By Michelle Castillo, Social Media Coordinator
Qdoba Mexican Grill is determined to step out Chipotle's shadow. No longer wanting the reputation of a "me-too" burrito company, they are planning to overthrow the giant chain with a unique weapon: an imaginary woman.
Yep, you read it right.
Meet Quentessa, the new femme fatale of the food industry. She is the inspiration behind their vision. Qdoba created this persona to represent everything they want their brand to be. She is a model they follow and their thematic compass.
Quentessa is the girl all the boys want and who all the girls want to be. Qdoba’s plan is to redesign the chain based on Quentessa's personality. The atmosphere will be revolved on the type of flavor she brings. Everything from store architecture, branding, the menu and how employees interact with customers will change based on Quentessa.
"She’s naturally magnetic, leads a story-filled life, and invites others to do the same. She’s a personification of flavor in our lives," said Vice President of Brand Marketing, David Craven.
She apparently also loves to eat at Qdoba. Figures.
The outcome of this makeover will be very interesting to see due to the chain’s inability to get away from being second to Chipotle since its start. The chain opened as Zuma Fresh Mexican Grill (later renamed Z-Teca after a lawsuit, then Qdoba, after another).
With the way things are going, for the first time in 20 years, Qdoba is ready to get on the field with Chipotle. Qdoba was sitting in the stands with Moe's Southwest Grill, while Chipotle was a titan in the fast-casual industry with its 2,000 locations and $3.2 billion in revenue. However, according to Wall Street, Qdoba stepped up their game in 2014 with its menu and price adjustments.
How did they come up with their game-changing plan? President Tim Casey set up a 12-firm competition, and in the end, brand strategy and design firm Prophet rose to the top to remake Qdoba as a whole. When doing consumer research, it was clear that the chain had to implement some type of theme that would lead them to their own white space in the industry. This is when Prophet came up with the idea of having a persona targeting customers 18 to 24 years-old, skewing male. And thus, Quentessa was born.
"There wasn’t any image per se. There was a lot of inspirational elements, I'd say, that helped us grasp who she was. Some of those points of inspiration were characters in movies—that’s an easy way for people in brands to wrap their heads around obtuse ideas," Tim Casey said. "We thought about Jennifer Lawrence in Silver Linings Playbook. Mila Kunis in her Jim Beam work recently. Uma Thurman in some of her movies—like Pulp Fiction and Kill Bill—obviously not the full scope! But this idea of having boldness. Flavor. Badass without trying. Sophisticated, yet approachable and successful."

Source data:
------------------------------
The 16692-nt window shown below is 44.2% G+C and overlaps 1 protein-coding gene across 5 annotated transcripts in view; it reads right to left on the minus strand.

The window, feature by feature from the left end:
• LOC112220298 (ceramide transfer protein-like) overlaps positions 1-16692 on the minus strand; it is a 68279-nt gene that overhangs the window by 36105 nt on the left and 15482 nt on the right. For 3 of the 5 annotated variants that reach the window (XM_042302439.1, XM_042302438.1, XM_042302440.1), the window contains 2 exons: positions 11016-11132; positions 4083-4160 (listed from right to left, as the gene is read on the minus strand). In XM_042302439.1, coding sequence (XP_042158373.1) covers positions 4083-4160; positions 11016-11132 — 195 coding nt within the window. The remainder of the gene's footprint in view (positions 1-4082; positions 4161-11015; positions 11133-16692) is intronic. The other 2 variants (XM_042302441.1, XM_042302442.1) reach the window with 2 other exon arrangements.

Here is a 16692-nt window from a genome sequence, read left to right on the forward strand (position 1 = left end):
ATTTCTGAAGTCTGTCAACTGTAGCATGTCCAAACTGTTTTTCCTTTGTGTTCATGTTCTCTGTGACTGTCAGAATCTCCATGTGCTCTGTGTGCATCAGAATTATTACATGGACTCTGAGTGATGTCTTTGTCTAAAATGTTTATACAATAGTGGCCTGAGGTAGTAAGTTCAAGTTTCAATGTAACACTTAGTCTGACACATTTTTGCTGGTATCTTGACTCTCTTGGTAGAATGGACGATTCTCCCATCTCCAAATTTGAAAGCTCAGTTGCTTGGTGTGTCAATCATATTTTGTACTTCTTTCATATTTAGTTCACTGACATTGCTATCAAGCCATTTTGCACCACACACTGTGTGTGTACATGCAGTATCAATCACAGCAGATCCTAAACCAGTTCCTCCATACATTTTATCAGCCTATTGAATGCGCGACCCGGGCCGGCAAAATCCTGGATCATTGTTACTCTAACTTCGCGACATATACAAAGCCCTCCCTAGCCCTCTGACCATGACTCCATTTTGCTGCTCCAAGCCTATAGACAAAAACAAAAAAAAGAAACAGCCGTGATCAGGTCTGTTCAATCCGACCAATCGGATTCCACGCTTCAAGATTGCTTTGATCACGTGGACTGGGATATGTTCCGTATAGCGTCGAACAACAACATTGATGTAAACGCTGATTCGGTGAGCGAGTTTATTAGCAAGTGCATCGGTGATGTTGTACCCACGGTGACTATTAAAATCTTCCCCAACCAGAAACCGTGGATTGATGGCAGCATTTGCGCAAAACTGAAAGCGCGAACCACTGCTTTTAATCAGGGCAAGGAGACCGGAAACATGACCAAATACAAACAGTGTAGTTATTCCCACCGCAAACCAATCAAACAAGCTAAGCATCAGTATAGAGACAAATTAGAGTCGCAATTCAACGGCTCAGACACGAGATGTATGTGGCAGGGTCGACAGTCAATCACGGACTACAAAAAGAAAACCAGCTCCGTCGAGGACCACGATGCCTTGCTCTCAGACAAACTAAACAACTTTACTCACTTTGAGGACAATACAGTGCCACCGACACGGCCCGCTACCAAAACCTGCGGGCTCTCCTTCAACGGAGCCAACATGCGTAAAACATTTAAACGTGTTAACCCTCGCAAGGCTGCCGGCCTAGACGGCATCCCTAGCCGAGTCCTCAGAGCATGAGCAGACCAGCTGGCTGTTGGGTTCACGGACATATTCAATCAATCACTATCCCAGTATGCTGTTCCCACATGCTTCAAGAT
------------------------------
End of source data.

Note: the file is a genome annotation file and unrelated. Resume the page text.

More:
Quentessa is now Qdoba's leading lady in a campaign against Chipotle. Chipotle is known for its efficiency and reliability, not necessarily its creativity in food or design. But Prophet wants to shake things up by making Qdoba a space where people can let loose. Its plans include wood-topped tables that can be rearranged for small groups with bright colored interiors.
"We [created] a visual system that’s not based upon the clichés of the Mexican grill category," explained Prophet CCO, Peter Dixon. "Not sombreros and cactuses, but street art and strong visual tropes of Mexican culture."
Each space will be uniquely laid out with different local artwork so the chain locations don’t actually look like part of a chain.
Now, let’s get to the important part. You know — the food. Qdoba may have gotten criticized for being too bland in the past, but they plan to reverse this by going all-out with tacos. The chain believes Chipotle isn’t giving tacos enough attention, considering tacos are hot right now. From the food truck scene to fine-dining restaurants, consumers dig tacos. Chipotle may be king of burritos, but no restaurant has yet to take the taco throne in the fast-casual world.
Qdoba will be displaying a traditional flat-top grill where consumers can watch raw masa and wheat dough toast into their tortillas. How does that sound compared to Chipotle’s pre-made flour tortillas? Consumers will have the option to fill their tacos with flavors such as lime chili brisket, tequila chicken or steak with caesar salad. Qdoba has also in the last year stopped up charging for add-ons such as guacamole. (You hear that, Chipotle?)
"You can be more experimental," says Dixon. "You can share them. They’re a great social food. You can mix and match in one meal."
Qdoba wants to avoid the corporate-machine feel, that usually includes structured assembly lines and robot-type employees. The chain wants employees to be themselves and speak their minds. With new casual polo-free uniforms, including hoodies, employees will give off a more laid back vibe, because they indeed will feel that way.
"The worst thing you could hear is a server who says everything’s good," added John Cooke, VP of Menu Strategy and Innovation. "You don’t trust anything they say. We want our team members to be talking about the flavors they personally love." Read More